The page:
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Teaching Data Mining in the Era of Big Data

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2013 ASEE Annual Conference & Exposition


Atlanta, Georgia

Publication Date

June 23, 2013

Start Date

June 23, 2013

End Date

June 26, 2013



Conference Session

Curricular Issues in Computing and Information Technolog Programs

Tagged Division

Computing & Information Technology

Page Count


Page Numbers

23.1140.1 - 23.1140.22



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Paper Authors


Brian R. King Bucknell University

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Brian R. King is an Assistant Professor in computer science at Bucknell University, where he teaches introductory courses in programming, as well as advanced courses in software engineering and data mining. He graduated in 2008 with his PhD in Computer Science from University at Albany, SUNY. Prior to completing his PhD, he worked 11 years as a Senior Software Engineer developing data acquisition systems for a wide range of real-time environmental quality monitors. His research interests are in bioinformatics and data mining, specifically focusing on the development of methods that can aid in the annotation, management and understanding of large-scale biological sequence data.

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Ashwin Satyanarayana New York City College of Technology

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Dr. Satyanarayana serves as an Assistant Professor in the Department of Computer Systems Technology at New York City College of Technology (CUNY). He received both his MS and PhD degrees in Computer Science from SUNY – Albany in 2006 with Specialization in Data Mining. Prior to joining CUNY, he was a Research Scientist at Microsoft, involved in Data Mining Research in Bing for 5 years. His main areas of interest are Data Mining, Machine Learning, Data Preparation, Information Theory, Applied Probability with applications in Real World Learning Problems.
Address: Department of Computer Systems Technology, N-913, 300 Jay Street, Brooklyn, NY-11201.

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Teaching Data Mining in the Era of Big DataThe amount of data being generated and stored is growing exponentially, owed in part to thecontinuing advances in computer technology. These data present tremendous opportunities indata mining, a burgeoning field in computer science that focuses on the development of methodsthat can extract knowledge from data. Recent studies have noted the rise of data mining as acareer path with increasing opportunities for graduates. These opportunities are not onlyavailable in the private sector; the U.S. government has recently invested $200 million in “bigdata” research. These suggest the importance for us to teach the tools and techniques that areused in this field.Data mining introduces new challenges for faculty in universities who teach courses in this area.Some of these challenges include: providing access to large real world data for students,selection of tools and languages used to learn data mining tasks, and reducing the vast pool oftopics in data mining to those that are critical for success in a one-semester undergraduatecourse.In this paper, we address the above issues by providing faculty with important criteria that webelieve have high potential for use in an undergraduate course in data mining. We first discuss aset of core topics that such a course should include. A set of practical, widely-accepted tools andlanguages used for data mining are summarized. We provide a list of real datasets that can beuseful for possible course assignments and projects. Our paper is based on our collectiveresearch and industry experience in data mining, and on the development of an undergraduatecourse in data mining that was taught for the first time in 2011. We conclude by providing somechallenges to motivate students to pursue future work in the area of data mining.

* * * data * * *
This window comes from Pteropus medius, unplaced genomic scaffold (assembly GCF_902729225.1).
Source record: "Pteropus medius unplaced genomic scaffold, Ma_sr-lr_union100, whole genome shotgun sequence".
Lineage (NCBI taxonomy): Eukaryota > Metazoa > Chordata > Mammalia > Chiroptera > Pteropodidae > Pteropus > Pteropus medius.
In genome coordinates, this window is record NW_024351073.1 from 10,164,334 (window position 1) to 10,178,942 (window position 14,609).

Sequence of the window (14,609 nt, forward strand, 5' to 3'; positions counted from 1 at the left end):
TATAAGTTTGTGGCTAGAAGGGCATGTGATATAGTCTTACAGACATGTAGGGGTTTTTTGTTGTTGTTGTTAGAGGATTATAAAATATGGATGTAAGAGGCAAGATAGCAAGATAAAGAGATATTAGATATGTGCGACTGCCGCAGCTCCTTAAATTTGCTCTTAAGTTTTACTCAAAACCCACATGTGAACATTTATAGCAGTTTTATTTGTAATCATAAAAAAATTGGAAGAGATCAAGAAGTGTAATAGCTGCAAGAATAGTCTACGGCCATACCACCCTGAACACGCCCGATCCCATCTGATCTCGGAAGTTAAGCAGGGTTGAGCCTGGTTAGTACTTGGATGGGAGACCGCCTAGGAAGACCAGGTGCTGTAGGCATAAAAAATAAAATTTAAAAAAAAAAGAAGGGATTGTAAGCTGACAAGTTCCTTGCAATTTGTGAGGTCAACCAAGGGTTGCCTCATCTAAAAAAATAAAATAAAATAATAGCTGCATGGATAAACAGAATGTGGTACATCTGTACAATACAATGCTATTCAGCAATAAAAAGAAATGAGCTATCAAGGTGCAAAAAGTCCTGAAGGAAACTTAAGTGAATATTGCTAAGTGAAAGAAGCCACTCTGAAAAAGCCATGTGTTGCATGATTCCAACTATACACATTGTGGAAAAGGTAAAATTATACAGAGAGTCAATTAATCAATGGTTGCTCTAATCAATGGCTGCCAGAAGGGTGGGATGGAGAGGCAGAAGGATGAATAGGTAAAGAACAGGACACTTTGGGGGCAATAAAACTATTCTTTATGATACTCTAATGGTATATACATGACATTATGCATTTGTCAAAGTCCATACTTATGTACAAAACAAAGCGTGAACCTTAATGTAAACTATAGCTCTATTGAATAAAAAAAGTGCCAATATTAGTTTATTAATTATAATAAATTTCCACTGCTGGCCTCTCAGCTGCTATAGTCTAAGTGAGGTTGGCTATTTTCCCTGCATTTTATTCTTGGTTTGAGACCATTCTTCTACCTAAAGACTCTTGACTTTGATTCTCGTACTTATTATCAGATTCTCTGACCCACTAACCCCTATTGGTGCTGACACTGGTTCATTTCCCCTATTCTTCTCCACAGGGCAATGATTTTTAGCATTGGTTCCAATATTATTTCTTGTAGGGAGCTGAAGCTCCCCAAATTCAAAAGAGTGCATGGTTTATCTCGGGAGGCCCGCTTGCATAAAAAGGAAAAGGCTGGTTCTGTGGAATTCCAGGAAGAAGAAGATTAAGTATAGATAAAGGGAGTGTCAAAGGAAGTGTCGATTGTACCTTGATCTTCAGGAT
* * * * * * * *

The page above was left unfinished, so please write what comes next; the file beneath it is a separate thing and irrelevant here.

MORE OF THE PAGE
King, B. R., & Satyanarayana, A. (2013, June), Teaching Data Mining in the Era of Big Data Paper presented at 2013 ASEE Annual Conference & Exposition, Atlanta, Georgia. 10.18260/1-2--22525

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